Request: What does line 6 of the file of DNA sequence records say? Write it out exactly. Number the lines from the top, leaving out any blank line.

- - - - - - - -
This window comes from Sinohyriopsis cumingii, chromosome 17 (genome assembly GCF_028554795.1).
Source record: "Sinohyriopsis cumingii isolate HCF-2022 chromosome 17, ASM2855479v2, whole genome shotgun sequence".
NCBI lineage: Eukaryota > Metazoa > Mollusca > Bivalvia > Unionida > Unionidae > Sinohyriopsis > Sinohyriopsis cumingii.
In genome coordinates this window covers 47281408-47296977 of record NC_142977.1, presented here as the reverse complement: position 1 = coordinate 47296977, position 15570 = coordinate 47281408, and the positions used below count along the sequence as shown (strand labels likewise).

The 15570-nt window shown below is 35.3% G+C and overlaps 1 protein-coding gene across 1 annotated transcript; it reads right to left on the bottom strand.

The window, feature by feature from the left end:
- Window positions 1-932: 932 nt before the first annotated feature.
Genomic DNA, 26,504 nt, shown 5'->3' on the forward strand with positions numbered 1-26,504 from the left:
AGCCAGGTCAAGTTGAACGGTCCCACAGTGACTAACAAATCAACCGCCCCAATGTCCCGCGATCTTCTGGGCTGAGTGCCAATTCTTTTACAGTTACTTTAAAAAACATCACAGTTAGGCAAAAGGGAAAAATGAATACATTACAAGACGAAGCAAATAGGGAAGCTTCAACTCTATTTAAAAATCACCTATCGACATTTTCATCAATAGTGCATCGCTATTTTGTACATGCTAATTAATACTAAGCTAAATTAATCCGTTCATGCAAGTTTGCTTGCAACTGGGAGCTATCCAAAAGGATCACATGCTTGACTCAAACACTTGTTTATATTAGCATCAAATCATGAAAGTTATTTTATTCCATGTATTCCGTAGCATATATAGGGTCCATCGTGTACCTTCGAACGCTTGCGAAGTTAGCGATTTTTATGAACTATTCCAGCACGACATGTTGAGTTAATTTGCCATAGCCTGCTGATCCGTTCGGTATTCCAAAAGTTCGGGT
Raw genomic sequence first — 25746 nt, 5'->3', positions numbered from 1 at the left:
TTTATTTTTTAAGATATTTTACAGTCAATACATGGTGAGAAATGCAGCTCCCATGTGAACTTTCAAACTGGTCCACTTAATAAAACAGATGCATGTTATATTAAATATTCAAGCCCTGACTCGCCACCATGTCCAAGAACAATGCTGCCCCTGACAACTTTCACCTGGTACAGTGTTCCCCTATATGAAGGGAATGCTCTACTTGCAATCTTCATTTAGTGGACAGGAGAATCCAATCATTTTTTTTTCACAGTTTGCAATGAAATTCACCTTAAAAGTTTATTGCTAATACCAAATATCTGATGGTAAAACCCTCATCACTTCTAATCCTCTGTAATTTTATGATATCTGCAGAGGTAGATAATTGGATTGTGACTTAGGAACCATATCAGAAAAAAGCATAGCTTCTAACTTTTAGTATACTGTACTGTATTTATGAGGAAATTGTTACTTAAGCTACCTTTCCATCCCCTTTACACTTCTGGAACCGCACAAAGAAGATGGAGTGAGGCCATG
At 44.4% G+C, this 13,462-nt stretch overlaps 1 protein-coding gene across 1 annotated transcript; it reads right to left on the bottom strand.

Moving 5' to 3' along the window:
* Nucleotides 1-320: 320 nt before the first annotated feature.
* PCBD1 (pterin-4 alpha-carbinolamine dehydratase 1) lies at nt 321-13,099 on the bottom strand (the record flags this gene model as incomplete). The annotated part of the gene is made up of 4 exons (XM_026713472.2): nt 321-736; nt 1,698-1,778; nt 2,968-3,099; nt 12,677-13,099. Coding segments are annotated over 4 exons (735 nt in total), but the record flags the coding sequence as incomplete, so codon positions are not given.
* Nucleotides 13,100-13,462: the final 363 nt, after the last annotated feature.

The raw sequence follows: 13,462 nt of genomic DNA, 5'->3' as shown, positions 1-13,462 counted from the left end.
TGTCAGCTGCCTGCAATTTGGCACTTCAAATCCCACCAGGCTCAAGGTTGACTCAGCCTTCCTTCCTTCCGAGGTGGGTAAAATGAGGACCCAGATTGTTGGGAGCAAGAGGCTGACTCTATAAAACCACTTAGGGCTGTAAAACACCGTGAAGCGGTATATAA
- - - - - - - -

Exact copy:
The window, feature by feature from the left end: